Patrick Hamill is an independent candidate for this year’s election for Bedfordshire’s new police and crime commissioner (PCC).
He has lived in Bedfordshire for 59 years and has held various public roles including councillor, campaigner and South Bedfordshire District Council chairman.
Patrick is currently a councillor representing Central Bedfordshire’s Tithe Farm ward. He was elected in 2019 as a UKIP candidate, but now sits as an independent councillor.
He said that the public roles he has held have enabled him to assist many people with their issues, which, he believes, has given him a sense of connectivity with the public. He said
“Connectivity [with the public] is the most important thing when campaigning for the role of police and crime commissioner.
“The public is telling me that the police are still not close enough to them. I want to ensure that both the police and the communities they serve are at one, should I be elected.”
Patrick said the PCC role is not a political one and he believes that you can not be a party member and be 100% independent. He said:
“I’ve been a member of the LibDems for several years, I’ve been in the Conservative Party for several years, I’ve been in the Labour Party, and I’ve been in UKIP and the SDP.
“They all had agendas and the party came first. As an independent I literally have no [party] manifesto to work to and no-one to influence me in anyway, and that gives me a head start with the public.”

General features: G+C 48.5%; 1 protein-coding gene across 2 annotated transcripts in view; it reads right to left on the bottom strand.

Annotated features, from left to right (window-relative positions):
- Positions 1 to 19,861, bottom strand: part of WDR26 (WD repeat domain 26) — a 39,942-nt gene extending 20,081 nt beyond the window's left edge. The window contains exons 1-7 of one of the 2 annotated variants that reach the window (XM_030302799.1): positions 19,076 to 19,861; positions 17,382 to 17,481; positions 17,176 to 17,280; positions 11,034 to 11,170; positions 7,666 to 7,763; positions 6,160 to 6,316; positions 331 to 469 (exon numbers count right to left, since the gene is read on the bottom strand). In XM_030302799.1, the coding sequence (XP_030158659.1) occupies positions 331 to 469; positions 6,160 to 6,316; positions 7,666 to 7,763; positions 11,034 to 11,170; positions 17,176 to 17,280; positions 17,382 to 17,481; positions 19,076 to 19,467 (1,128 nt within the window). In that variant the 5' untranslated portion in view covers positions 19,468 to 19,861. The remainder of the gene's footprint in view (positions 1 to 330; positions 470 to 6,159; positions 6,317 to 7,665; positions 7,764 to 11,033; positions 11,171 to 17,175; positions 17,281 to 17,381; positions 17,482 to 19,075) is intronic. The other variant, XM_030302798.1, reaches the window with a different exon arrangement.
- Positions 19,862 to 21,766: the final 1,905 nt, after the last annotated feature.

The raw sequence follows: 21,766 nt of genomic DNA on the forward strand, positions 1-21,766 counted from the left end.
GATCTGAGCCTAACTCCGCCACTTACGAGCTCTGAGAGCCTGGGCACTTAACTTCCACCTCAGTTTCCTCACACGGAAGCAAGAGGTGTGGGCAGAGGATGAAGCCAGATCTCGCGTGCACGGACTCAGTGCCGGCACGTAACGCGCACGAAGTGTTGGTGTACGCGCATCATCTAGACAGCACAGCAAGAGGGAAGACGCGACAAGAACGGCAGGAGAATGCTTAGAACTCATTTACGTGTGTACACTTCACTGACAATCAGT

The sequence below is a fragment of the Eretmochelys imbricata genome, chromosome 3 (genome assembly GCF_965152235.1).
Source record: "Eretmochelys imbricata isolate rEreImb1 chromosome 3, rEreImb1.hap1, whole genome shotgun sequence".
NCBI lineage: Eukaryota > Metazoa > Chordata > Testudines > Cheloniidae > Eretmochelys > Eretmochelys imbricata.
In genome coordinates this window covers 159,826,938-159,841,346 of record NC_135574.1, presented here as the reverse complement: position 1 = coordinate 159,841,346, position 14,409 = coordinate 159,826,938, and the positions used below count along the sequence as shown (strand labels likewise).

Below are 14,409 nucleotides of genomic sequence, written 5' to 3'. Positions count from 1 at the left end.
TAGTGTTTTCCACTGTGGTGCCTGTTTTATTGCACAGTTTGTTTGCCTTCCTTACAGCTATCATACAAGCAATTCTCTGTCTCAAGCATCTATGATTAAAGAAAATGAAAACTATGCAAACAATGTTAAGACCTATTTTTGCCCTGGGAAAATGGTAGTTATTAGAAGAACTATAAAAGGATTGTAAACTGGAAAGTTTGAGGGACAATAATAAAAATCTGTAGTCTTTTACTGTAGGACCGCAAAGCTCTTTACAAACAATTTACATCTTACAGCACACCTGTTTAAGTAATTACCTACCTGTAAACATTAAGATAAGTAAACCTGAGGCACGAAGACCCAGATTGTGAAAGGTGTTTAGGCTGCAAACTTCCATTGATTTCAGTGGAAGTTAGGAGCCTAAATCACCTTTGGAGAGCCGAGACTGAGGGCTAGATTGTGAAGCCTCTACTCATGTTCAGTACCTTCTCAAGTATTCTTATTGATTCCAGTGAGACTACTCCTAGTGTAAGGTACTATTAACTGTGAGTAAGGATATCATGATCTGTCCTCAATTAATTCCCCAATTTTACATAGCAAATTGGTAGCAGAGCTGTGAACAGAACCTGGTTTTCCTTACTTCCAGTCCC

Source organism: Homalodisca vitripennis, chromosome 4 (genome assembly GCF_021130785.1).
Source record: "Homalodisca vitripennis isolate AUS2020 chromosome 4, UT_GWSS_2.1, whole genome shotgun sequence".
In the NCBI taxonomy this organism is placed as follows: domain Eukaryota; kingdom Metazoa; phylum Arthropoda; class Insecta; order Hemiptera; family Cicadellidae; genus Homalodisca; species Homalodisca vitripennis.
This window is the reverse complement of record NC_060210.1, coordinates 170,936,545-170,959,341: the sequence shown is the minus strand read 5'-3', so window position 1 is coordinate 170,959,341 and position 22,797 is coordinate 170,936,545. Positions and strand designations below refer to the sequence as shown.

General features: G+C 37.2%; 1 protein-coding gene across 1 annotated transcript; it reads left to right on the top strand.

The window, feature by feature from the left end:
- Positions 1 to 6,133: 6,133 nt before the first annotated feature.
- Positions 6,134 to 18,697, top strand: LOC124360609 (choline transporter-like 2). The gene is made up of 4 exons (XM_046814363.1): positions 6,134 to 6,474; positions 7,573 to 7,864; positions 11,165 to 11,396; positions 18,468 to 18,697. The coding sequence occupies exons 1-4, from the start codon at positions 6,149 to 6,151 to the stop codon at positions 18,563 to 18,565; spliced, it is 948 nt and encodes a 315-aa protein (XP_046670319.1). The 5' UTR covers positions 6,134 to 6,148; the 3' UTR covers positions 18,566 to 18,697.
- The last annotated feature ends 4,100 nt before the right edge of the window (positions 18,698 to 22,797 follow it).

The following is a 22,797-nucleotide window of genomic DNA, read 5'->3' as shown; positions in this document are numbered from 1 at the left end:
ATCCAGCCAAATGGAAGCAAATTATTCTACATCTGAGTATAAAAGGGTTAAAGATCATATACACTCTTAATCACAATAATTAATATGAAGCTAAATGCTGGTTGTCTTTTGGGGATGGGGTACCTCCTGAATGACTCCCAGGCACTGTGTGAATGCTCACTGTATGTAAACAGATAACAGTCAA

Access to funding is a major advantage of representing a major political party. The deposit to run as a PCC candidate is £5,000 and then there are the additional costs of campaigning. Patrick said:
“I’m being funded not only by myself, but by residents who said ‘would you like to go for the PCC role?’. I haven’t thought about it, but they said ‘we will give you support and money to help you to find the deposit’.
“That was quite heartening as they believe that I can make a difference taking on the PCC role.
“And that’s the reason why I decided to stand.”
The candidates from the main parties have varying levels of police experience. Patrick is not worried that his lack of experience will turn off voters.
“Police experience is not what the public wants, they want someone who understands their needs.
“I must be the only candidate that relate to that.”
“I have a son in the police who has served 21 years, so it is not as though I do not understand policing.”
Patrick said he has a lot of respect for front line police officers, but he is concerned that too many want to leave policing.
“I want to change this because if you can retain officers you’ve got more officers on the street, and this has a positive knock-on effect with the public’s perception of policing.”
For many, the only contact with the police is via the call centre. Patrick said:
“The call centre is the biggest turnoff I’ve ever come across, it needs to be sorted. I think it needs a complete review.”
If elected Patrick said that he had a plan ready to go to help the most vulnerable who may become victims of scams. He also has ideas about the use of dash cams and CCTV, which he believes will help to reduce crime.
He also wants to lobby over dognapping as he feels pet theft needs to be upgraded to a more serious offence with stronger penalties.
Patrick’s campaign will be launched shortly, but he admitted that its impact will be limited due to a lack of funding.
For example, he has a team of volunteers to help with things such as delivering leaflets, but these won’t be delivered to every household. But he said that he will have a strong online presence during his campaign, which will enable him to share his priorities as well as to discuss residents’ issues with crime and the police in general.
Patrick can be found on Facebook and on social media with the hashtag #pathamillforpcc.
The election will be held on 6 May. The earliest date someone can officially become a candidate is Monday 29 March 2021. This is the last date for publication of the notice of election. The close of nominations is 4pm on Thursday 8 April 2021.